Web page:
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Tuesday, 3 December 1985
Page: 2803


Senator PARER(4.57) —Prior to the suspension of the sitting for lunch we were discussing the States Grants (Tertiary Education Assistance) Amendment Bill (No. 3) 1985 and the Bills which we are debating cognately. I was concentrating my remarks on the States Grants (Tertiary Education Assistance) Amendment Bill (No. 3). I mentioned the restrictions placed on tertiary institutions by the Minister's guidelines which ignore the reality that there is already a great concentration of overseas students at a few institutions in Australia. This may occur for good academic reasons and need not be discouraged.

One contentious issue relating to the entry of overseas students into Australian tertiary institutions is the extent to which such students keep Australian students out. This is the cause of bitterness and misunderstanding. It conceals the real reason why some Australians who otherwise qualify for tertiary places are denied entry. The reason is that funding restrictions by the Government and increased demand force universities and colleges to impose more and more rigid quotas for entry. They, like hospitals under Medicare, are forced to ration places in a free system. As a result, many potential students miss out. Estimates vary but the number may well be as high as 30,000 for Australia in a year. There are certainly many thousands in my State of Queensland. The figures vary between 8,000 and 20,000 students who will miss out. These are deserving students. In such circumstances it is most unfortunate, but understandable, that those who miss out are upset when they see many overseas students coming in. Their reactions will only be reinforced when they observe that from now on overseas students will have two chances of gaining access to our tertiary institutions. They will qualify either as subsidised students who pay the overseas students charge or as full fee paying students.

Our own students are to be denied the latter opportunity for reasons that are not apparent. It is odd under the circumstances that the Minister claims, as she did in her March statement, that the new program will safeguard the rights of Australian students. I doubt whether those students or their parents will believe her. Perhaps the only way that some Australian students will be able to study the course of their choice will be to emigrate and then apply for entry as fee paying students. It is strange that at the same time as some Australian students are missing out others are continuing to be subsidised to drop out half way through their courses, without any financial obligation, while others are allowed to take many more years than necessary to complete their courses. However, as the Minister says: `Don't let anyone tell you that our education system is inequitable or inefficient'.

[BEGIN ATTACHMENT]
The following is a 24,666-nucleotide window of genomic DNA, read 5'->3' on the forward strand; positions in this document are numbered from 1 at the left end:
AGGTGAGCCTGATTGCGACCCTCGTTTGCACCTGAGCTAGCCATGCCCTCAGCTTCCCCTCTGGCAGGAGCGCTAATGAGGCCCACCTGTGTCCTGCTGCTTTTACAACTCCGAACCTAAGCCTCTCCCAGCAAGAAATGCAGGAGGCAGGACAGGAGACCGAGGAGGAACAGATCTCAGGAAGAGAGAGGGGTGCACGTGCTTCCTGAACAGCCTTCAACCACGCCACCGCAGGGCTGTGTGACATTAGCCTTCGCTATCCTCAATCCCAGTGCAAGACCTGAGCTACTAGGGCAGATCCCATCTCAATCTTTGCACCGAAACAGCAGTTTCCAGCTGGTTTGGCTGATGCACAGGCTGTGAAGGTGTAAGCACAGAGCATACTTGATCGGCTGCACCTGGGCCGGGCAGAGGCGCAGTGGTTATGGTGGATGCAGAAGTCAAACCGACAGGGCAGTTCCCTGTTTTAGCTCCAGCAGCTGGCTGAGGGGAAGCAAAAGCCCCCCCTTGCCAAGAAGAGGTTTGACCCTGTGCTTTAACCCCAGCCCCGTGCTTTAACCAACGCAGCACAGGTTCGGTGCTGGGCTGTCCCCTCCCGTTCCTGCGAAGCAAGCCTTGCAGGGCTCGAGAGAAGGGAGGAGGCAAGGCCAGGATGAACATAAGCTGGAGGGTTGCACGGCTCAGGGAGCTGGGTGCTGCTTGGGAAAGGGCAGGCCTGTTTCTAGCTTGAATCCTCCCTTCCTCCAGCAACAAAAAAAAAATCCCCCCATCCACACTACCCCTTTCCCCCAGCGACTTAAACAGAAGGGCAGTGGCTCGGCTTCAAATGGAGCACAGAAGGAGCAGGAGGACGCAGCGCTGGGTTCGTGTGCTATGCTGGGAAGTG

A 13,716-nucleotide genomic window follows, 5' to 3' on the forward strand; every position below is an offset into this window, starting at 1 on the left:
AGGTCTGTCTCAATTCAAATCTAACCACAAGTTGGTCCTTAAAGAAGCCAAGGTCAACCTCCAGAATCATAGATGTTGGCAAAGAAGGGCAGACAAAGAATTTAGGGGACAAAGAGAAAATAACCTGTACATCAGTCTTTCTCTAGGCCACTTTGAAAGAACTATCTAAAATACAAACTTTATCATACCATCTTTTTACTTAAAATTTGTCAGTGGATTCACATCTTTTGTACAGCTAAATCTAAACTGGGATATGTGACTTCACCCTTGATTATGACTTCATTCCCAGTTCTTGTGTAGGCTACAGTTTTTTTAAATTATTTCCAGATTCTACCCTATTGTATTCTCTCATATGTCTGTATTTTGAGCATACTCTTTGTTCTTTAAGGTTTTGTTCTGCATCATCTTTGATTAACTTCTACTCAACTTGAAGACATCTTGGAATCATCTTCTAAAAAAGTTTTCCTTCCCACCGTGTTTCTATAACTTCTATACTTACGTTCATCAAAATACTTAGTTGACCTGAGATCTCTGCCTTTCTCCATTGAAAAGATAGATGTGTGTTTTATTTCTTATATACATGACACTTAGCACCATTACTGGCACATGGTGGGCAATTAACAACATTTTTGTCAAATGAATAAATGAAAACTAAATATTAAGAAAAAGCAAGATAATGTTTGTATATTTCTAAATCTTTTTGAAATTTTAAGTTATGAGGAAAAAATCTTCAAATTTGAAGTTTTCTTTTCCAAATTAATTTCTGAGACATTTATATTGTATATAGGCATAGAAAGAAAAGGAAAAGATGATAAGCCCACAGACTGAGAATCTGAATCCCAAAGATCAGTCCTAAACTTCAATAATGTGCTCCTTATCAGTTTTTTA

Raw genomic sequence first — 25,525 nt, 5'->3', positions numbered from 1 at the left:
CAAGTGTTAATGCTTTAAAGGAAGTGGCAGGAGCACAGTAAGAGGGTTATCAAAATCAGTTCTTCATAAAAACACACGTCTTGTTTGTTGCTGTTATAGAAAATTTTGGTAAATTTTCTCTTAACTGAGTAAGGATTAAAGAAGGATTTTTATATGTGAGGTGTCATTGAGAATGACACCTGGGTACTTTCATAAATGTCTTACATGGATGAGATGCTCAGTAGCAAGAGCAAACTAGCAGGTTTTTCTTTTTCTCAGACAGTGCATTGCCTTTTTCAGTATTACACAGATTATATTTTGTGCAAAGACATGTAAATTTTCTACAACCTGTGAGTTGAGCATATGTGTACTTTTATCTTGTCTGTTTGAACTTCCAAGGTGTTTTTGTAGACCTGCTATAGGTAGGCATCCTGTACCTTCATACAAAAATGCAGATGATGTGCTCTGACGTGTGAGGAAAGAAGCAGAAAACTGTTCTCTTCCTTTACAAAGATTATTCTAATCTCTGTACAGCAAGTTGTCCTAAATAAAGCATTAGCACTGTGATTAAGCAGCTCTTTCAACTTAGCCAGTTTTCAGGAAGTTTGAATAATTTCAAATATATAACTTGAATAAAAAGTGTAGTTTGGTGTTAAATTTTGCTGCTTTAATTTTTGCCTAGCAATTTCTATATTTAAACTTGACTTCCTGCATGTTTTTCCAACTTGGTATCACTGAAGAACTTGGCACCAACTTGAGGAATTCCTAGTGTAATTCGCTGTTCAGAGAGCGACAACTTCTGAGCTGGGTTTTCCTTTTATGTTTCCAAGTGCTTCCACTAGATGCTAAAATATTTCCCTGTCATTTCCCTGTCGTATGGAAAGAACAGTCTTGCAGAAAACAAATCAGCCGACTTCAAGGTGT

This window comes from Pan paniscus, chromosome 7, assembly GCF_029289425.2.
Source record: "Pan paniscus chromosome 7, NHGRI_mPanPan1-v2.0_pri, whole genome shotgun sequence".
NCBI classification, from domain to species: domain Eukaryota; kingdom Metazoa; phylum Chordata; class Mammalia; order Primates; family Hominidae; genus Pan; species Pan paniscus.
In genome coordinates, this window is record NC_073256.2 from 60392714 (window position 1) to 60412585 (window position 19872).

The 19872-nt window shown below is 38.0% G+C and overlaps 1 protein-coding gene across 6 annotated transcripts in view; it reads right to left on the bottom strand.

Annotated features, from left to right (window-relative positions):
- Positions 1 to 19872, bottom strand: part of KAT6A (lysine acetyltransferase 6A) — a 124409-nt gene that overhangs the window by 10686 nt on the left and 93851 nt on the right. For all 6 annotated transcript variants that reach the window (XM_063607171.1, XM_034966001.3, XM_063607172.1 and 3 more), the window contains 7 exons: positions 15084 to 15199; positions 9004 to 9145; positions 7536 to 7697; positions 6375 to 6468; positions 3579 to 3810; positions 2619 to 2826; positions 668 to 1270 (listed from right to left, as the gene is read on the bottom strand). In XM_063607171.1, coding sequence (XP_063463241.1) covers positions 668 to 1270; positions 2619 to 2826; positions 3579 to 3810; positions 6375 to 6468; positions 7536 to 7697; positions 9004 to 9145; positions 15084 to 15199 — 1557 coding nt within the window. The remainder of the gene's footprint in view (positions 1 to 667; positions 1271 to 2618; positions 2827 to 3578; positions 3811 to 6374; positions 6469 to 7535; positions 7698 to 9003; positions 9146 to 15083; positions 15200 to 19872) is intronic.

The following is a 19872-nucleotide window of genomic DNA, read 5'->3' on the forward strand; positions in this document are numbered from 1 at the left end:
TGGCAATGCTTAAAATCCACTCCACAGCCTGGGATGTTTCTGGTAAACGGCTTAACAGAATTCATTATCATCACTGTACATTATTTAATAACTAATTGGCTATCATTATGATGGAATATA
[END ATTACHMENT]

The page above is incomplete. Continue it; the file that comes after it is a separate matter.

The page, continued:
The problem is not that overseas students are allowed to pay full fees; the problem is that Australian students are not. Yet in a remarkable Press release on 17 October last entitled `Shack misses the point-again' the Minister claimed:

He is asking for the impossible. Our higher education system is merit based. He is calling for a policy that would replace merit by ability to pay.

This ignores the fact that under such an arrangement students would still be required to fulfil academic entry requirements. The Minister does not seem to realise that those currently missing out are qualified for entry already. The Minister's statement is even more remarkable when it is realised that many overseas students coming in at present are not selected solely on merit. As the report of the Jackson Committee to Review the Overseas Aid Program stated:

Students from developing countries applying for Australian Government scholarships must satisfy a multitude of requirements in their own countries and in Australia. They must be approved by their own government and are often selected on grounds other than academic merit. The criteria of the more influential government departments in developing countries tend to prevail. In practice, the process is something of a lottery because students and officials in developing countries are usually poorly informed about the range of courses available.

This makes nonsense of remarks about merit. It also reveals the rigidity of an education system which is monopolised by government and which prevents institutions from seeking their own levels of excellence. It is ironic that many overseas students who choose to come to Australia do so because of the parlous state of education policies in their own countries. In each case presented to me, subsidised students were studying here in Canberra at the Australian National University because of the inability to gain entry to a tertiary institution in their own country. Various reasons-political or whatever-were given for that.

It is all very well to seek education export markets. In fact, I think I indicated earlier in my remarks that that is a very praiseworthy thing to do. Usually however a country exports goods surplus to its own domestic requirements. We have the curious situation of seeking exports when we have an untenable education deficit which is of concern to thousands of young Australians and their parents.